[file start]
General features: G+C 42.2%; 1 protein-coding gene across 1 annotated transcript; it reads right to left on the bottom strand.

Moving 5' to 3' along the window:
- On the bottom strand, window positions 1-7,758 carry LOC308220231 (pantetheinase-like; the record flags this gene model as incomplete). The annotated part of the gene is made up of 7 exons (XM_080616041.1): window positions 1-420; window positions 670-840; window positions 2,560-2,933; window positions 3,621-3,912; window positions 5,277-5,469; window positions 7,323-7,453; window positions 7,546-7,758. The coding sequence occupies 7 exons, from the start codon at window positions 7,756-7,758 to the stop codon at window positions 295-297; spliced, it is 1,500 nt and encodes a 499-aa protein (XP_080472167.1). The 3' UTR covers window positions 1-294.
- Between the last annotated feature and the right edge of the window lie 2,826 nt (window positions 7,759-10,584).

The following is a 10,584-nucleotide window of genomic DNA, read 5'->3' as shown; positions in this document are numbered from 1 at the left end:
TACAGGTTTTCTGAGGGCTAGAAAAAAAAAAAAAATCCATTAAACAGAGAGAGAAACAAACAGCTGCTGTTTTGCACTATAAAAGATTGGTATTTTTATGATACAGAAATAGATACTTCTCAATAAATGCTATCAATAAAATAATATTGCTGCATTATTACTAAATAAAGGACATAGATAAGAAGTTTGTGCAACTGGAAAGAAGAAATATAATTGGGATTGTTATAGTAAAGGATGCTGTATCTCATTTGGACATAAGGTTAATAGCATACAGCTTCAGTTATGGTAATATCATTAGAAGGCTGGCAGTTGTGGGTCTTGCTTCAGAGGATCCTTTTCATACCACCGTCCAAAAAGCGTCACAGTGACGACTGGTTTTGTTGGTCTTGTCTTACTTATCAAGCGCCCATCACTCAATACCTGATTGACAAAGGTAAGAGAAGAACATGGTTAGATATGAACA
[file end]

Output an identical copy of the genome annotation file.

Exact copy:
General features: G+C 42.2%; 1 protein-coding gene across 1 annotated transcript; it reads right to left on the bottom strand.

Moving 5' to 3' along the window:
- On the bottom strand, window positions 1-7,758 carry LOC308220231 (pantetheinase-like; the record flags this gene model as incomplete). The annotated part of the gene is made up of 7 exons (XM_080616041.1): window positions 1-420; window positions 670-840; window positions 2,560-2,933; window positions 3,621-3,912; window positions 5,277-5,469; window positions 7,323-7,453; window positions 7,546-7,758. The coding sequence occupies 7 exons, from the start codon at window positions 7,756-7,758 to the stop codon at window positions 295-297; spliced, it is 1,500 nt and encodes a 499-aa protein (XP_080472167.1). The 3' UTR covers window positions 1-294.
- Between the last annotated feature and the right edge of the window lie 2,826 nt (window positions 7,759-10,584).

The following is a 10,584-nucleotide window of genomic DNA, read 5'->3' as shown; positions in this document are numbered from 1 at the left end:
TACAGGTTTTCTGAGGGCTAGAAAAAAAAAAAAAATCCATTAAACAGAGAGAGAAACAAACAGCTGCTGTTTTGCACTATAAAAGATTGGTATTTTTATGATACAGAAATAGATACTTCTCAATAAATGCTATCAATAAAATAATATTGCTGCATTATTACTAAATAAAGGACATAGATAAGAAGTTTGTGCAACTGGAAAGAAGAAATATAATTGGGATTGTTATAGTAAAGGATGCTGTATCTCATTTGGACATAAGGTTAATAGCATACAGCTTCAGTTATGGTAATATCATTAGAAGGCTGGCAGTTGTGGGTCTTGCTTCAGAGGATCCTTTTCATACCACCGTCCAAAAAGCGTCACAGTGACGACTGGTTTTGTTGGTCTTGTCTTACTTATCAAGCGCCCATCACTCAATACCTGATTGACAAAGGTAAGAGAAGAACATGGTTAGATATGAACA